When the beam is analysed with 7DOF beam finite elements, one can obtain the critical load multiplier of 5.2 of the global buckling mode, which is lateral-torsional buckling (LTB) in this case.

The beam finite element cannot give any visible indication about possible local buckling in compressed plates of the cross-sections.

As the maximum bending moment occurs in the middle third of this beam, it seems enough to analyse this part mode deeply with the Superbeam function. An LBA with the mixed beam and shell model gives comparable critical multiplier of 5.22 with some numeric perturbances in the part modelled with shell elements.

gate## Modeling stiffeners in Consteel

With Superbeam feature in Consteel, modelling of stiffeners is easy and effective. Multiple options and various shapes are available. Analysis is possible with beam and shell elements either.

gate**Introduction**

**Are you wondering how a web opening would influence the lateral-torsional buckling resistance of your beam? Check it precisely with a Consteel Superbeam based analysis**

It is often required to let services pass through the web of beams. In such cases the common solution is to provide the required number of opening in the webplate. Such an opening can have a circular or rectangular shape, depending on the amount, size and shape of pipes or ventilation or cable trays.

Beams must be designed to have the required against lateral-torsional buckling. The design procedure defined in Eurocode 3 is based on the evaluation of the critical bending moment value which provides the slenderness value, needed to calculate the reduction factor used for the design verification.

There is no analytical formula provided in the code for beams with web openings. Would the neglection of such cutouts cause a miscalculated and unsafe estimation of the critical moment value?

The following demonstration will be made with a 6 meters long simple supported floor beam with a welded section.

Exposed to a linear load of 10 kN/m, the critical bending moment value of the solid web beam can be obtained by performing a Linear Buckling Analysis (LBA) with Consteel.

The obtained critical multiplier for the first buckling mode is 3.00 which means that the actually applied load intensity can be multiplied by 3.00 to reach the critical load level. The corresponding critical moment will have the value of M_{cr} = 3.0 * 47.18 = 141.54 kNm yielding a slenderness of 1.286 (M_{pl,Rd} = 234.20 kNm) and a lateral-torsional buckling resistance of 0.394 * 234.20 = 92.27 kNm. With this value the actual utilization ratio is at 51%.

How would this value change if a rectangular opening needs to be cut into the web of this beam?

**Analytical formula for critical bending moment**

By looking to the analytical formula (ENV 1993-1-1 F.4) to calculate the critical moment of double symmetric sections loaded at eccentric load application point it becomes obvious that the section properties having effect on the moment value are I_{z}, I_{w} and I_{t}.

An opening in the web has no effect on the first two values and has very little effect on the last one. As it has been already shown in previous article, the presence of such an opening can have effect on the vertical deflection, but as long as the lateral stiffness of a beam is much lower than it’s strong axis stiffness, the vertical deflections can be neglected when the lateral-torsional buckling resistance is calculated. The usual linear buckling analysis (LBA) performed also by Consteel neglects the pre-buckling deformations.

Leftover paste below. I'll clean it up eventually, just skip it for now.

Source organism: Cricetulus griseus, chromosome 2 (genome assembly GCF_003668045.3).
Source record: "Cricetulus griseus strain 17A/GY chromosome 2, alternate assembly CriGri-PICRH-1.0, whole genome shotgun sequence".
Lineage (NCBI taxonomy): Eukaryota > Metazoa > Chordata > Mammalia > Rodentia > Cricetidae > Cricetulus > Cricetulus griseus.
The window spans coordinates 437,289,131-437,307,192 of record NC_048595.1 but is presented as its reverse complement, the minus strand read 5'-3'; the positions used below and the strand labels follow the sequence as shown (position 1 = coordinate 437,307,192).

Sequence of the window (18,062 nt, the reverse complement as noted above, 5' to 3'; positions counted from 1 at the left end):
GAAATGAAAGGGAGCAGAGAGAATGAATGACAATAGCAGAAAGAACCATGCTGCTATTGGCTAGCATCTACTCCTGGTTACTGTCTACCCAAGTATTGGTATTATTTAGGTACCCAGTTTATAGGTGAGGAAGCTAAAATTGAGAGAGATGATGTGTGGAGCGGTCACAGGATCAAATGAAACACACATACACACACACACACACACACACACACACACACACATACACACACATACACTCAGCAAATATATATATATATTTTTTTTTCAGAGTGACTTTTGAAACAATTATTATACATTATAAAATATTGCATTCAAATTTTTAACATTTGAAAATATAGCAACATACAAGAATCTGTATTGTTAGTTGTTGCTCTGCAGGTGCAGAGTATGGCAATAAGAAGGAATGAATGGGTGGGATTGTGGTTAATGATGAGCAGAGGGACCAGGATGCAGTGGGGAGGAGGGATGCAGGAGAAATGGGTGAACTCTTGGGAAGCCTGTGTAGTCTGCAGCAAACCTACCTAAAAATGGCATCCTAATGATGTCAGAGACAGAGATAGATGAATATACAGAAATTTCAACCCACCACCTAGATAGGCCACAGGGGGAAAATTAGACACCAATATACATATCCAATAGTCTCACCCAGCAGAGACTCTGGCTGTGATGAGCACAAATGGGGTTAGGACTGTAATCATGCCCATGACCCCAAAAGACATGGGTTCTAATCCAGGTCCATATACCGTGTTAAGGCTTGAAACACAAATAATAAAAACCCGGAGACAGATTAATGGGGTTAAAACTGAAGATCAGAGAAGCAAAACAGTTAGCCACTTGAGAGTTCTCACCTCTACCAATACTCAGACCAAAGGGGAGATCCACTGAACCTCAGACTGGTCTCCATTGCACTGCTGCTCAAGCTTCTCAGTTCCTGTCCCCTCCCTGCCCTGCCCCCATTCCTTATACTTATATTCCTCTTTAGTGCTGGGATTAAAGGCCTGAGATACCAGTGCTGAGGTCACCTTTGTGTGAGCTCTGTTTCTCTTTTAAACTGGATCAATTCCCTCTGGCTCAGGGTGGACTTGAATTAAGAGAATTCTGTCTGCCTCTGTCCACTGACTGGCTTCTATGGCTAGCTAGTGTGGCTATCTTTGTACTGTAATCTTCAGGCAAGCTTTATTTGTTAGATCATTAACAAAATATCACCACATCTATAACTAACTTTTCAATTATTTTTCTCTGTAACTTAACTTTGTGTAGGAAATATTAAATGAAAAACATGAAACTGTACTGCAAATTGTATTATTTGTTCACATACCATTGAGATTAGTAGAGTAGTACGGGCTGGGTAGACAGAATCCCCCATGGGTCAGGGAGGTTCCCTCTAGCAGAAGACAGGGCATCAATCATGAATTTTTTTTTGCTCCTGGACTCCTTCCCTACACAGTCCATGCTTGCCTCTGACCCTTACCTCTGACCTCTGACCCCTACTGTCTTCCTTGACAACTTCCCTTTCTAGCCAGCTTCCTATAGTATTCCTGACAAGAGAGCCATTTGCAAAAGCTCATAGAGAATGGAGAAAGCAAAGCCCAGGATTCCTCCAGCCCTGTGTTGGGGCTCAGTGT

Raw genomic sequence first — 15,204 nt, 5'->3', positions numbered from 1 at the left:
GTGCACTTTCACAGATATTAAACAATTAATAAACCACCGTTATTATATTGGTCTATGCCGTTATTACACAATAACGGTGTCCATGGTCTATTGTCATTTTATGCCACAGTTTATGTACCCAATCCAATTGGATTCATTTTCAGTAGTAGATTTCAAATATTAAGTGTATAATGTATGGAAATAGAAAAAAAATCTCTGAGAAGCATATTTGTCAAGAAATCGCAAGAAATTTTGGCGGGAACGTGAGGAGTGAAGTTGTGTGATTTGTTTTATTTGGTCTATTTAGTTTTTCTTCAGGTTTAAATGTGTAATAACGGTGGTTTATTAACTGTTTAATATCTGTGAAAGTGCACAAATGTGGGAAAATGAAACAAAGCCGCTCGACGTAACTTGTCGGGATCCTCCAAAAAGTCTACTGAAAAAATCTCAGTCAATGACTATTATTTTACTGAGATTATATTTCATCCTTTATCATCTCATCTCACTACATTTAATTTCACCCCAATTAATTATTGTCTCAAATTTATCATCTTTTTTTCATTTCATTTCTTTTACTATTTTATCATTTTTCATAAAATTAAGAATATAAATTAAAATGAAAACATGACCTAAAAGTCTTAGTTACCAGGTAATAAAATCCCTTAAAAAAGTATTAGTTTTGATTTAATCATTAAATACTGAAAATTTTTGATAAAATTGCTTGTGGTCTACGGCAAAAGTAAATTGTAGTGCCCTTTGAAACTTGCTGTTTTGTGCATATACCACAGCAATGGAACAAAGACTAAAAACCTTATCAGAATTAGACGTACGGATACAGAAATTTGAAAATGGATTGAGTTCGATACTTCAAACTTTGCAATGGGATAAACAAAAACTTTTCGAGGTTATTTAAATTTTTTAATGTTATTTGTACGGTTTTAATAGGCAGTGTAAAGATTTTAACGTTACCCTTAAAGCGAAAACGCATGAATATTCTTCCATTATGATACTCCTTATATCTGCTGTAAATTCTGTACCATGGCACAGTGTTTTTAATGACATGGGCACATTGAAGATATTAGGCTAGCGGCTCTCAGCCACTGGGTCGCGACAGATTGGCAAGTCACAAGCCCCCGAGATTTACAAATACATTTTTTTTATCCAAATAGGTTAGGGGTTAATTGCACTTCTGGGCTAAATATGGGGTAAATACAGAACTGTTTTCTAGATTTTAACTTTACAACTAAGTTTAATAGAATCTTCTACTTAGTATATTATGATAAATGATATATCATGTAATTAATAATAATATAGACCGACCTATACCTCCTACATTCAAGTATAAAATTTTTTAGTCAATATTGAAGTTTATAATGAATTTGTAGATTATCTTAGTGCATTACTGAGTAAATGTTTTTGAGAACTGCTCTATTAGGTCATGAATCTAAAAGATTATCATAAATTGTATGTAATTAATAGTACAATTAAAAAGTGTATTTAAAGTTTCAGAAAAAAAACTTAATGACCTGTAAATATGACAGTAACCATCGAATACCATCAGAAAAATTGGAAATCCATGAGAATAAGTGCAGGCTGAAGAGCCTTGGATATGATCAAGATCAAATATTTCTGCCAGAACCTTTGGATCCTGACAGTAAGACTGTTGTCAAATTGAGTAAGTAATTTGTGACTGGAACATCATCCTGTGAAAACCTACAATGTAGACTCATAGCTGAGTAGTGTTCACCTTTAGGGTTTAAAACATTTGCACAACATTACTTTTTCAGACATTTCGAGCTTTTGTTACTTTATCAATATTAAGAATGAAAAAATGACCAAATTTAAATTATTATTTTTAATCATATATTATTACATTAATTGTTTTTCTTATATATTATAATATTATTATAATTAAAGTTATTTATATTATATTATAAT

Therefore one can expect that in general web openings can be disregarded when the critical moment value is calculated.

**Analysis with Consteel Superbeam**

Beam finite elements cannot natively consider the presence of web openings. In order to obtain the precise analysis result, it is possible to use shell finite elements. The new Superbeam functionality comes as a solution in such cases. Instead of using beam finite elements, let’s use shell elements!

Opening can be positioned easily along the web, either as an individual opening or as a group of openings placed equidistantly. The opening can be rectangular, circular or even hexagonal. Circular openings can be completed with an additional circular ring stiffener.

The rectangular opening for this example can be easily defined with this tool. As there is no need to provide any additional opening on the remaining part of the beam, only the first part which includes the opening will be modelled with shell elements and the rest can still be modelled with beam finite elements. Using this technique, the total degrees of freedom of the model can be kept as low as possible. When using Superbeam, the designer has the choice whether to use beam or shell finite elements, as appropriate.

gate## Defining cutouts with Superbeam feature in Consteel

Defining cutouts is a useful additional function within the Superbeam feature. They are easy to modify, various shapes and multi-placing option are available. Watch our feature preview for more details.

gate## Dual handling of members with Superbeam function in Consteel

Superbeam is a new function introduced with Consteel 15. It is developed for dual handling of members. Superbeam makes it possible to examine structural parts with the accuracy of shell elements but with the ease of using a beam element concerning definition, modification and model handling. We prepared a video to show how to convert a 7DOF beam into shell elements and how easy it is to work with it.

Gate